While some of the 1 billion videos found under the #intrusivethoughts hashtag on TikTok would lead you to believe that these thoughts are nothing more than casual displays of our imagination going untamed. Intrusive thoughts are more than sticking your hand in a soap dispenser, wanting to cut all your hair off at 3 a.m., or having a random impulse to eat fake bread in public.
The Anxiety & Depression Association of America reports that approximately six million individuals, equating to roughly two percent of the American population, encounter intrusive thoughts. Intrusive thoughts are often linked with obsessive-compulsive disorders, but they can also manifest in individuals with post-traumatic stress disorder, depression, or anxiety.
Examples of Common Intrusive Thoughts
Because of the explicit nature of intrusive thoughts, they tend to cause shame and internal conflict in those who experience them. Although these thoughts can differ from person to person, these ideation can consist of:
- Violent or aggressive thoughts towards oneself or others, such as harming or killing someone;
- Sexual thoughts that are unwanted or inappropriate;
- Repetitive thoughts, such as a song or a phrase that keeps repeating in your mind;
- Contamination or germ-related thoughts or the fear of contamination and getting sick;
- Religious or blasphemous thoughts, such as questioning one's faith or having thoughts that go against religious beliefs;
- Doubts or uncertainty about one's own actions or decisions, such as fear of making a mistake or fear of not doing something right.
Intrusive Thoughts and OCD
That’s why Dr. Gooden encourages everyone to understand the difference between our fleeting thoughts and impulses and true, intrusive thoughts. “What level of distress does it cause and is it something you would never consider,” she says. “If you're finding that these thoughts are getting in the way of you living your life and that you're controlled by the thoughts, those are some signs that it would be good to get some support in navigating it.”
She also emphasizes the importance of understanding that while we may not always have control over our thoughts, we can control our behavior. “On TikTok, people are sort of blaming intrusive thoughts on their behavior, and our behavior is always a choice,” she says. “If we are in our right mind and we're not having a psychotic episode, our behavior is our choice — we are not obligated to follow any given thought that we have.”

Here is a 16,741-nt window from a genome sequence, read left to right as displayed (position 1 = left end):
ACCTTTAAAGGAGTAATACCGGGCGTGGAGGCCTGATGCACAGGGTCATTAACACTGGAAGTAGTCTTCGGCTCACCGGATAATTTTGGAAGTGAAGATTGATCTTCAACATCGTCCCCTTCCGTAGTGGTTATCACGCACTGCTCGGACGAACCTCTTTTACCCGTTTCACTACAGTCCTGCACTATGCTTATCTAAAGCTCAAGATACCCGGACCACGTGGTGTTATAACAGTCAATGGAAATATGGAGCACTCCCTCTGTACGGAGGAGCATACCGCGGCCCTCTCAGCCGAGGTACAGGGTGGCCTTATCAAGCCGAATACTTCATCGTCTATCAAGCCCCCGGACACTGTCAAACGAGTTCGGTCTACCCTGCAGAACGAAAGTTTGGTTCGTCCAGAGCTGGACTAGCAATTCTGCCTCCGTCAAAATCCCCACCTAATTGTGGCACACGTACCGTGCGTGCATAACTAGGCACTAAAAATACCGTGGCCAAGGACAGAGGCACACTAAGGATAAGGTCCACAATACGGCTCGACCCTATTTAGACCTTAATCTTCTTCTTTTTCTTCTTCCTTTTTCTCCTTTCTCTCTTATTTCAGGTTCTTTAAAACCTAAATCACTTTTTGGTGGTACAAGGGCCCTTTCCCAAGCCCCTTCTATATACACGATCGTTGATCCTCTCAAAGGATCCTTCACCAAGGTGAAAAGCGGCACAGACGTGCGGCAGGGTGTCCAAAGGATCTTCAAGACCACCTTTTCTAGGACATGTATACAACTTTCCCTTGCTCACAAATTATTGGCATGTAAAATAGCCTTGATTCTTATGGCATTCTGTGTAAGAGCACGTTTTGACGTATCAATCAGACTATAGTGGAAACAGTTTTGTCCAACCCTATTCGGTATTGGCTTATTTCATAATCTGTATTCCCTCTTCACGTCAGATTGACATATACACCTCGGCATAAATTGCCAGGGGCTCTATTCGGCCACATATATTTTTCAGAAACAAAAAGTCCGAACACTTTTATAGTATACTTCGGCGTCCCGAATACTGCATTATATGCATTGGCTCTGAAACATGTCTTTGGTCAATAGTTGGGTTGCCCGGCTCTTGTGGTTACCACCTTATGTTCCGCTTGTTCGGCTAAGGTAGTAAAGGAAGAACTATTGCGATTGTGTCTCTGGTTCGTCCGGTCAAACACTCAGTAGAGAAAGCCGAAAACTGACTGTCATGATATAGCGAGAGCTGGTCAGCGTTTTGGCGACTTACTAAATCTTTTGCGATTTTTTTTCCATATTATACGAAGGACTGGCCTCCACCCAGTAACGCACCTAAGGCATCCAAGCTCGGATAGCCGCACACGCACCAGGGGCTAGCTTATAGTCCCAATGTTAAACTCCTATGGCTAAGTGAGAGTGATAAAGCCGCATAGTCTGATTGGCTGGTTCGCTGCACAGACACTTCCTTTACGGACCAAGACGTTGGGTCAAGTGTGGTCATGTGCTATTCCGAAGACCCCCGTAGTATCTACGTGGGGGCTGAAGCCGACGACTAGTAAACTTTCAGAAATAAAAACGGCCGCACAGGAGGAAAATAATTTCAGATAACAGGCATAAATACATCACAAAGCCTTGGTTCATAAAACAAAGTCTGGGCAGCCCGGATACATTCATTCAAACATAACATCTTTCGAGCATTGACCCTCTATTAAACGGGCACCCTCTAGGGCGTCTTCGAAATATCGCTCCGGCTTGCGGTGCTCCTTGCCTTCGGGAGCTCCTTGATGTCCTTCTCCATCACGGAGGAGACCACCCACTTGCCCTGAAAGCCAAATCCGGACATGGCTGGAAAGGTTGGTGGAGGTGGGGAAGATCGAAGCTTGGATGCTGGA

Are Intrusive Thoughts Normal?
With intrusive thoughts, it’s natural to question whether these thoughts are “normal” to have. However, these thoughts are not meant to define who you are as a person but simply indicate that you have a functioning human mind with automated thoughts that you, or any of us, can’t control. These thoughts may come, but they don’t have to be acted upon, nor do they define who you are.
“I've worked with clients in the past who say, ‘Why am I thinking these things? What's wrong with me?’ But if you're not acting on the thought, then it's probably not a huge issue,” Dr. Gooden says. “If you are thinking a harmful thought towards yourself or someone else and you are making plans to act on that thought, then yes, we need to do something about it.”
How To Manage Intrusive Thoughts
If you are struggling with managing unwanted thoughts, Dr. Aida suggests taking these tips to help manage your mindset when they occur:
- "Recognize that it's a thought and thoughts are just thoughts. We often put a little bit too much weight on our thoughts, and that can create a lot of distress. But remember that thoughts are not facts."
- "Having a thought that's disturbing or upsetting doesn't make you a bad person, and it doesn't mean that you are suffering from a mental illness."
- "Sometimes the best thing you can do is say, 'Huh, that was an interesting thought. I'm going to let that go. That thought is not helpful for me right now."
- "Ask yourself: is this helpful? Is it helpful for me to buy into this thought and believe this thought? Asking that question can be really helpful because we are not at the mercy of our thoughts. If it's not helpful, you can let it go."
Intrusive thoughts can feel bizarre and foreign when they come up, but they aren't inherently "bad." Our minds can sometimes be filled with random and inappropriate thoughts, but that's what our stream of consciousness does: it thinks. Fortunately, we can release those thoughts at any moment; you don't have to follow through with them.
And ultimately, not every TikTok diagnosis is one that we should label ourselves with.
"It's important for people to acknowledge what they're experiencing but not run too quickly to diagnose themselves with some mental illness or disorder," Dr. Gooden advises. "It ends with confusion, and we miss the opportunity to understand the people who really do have that mental health challenge."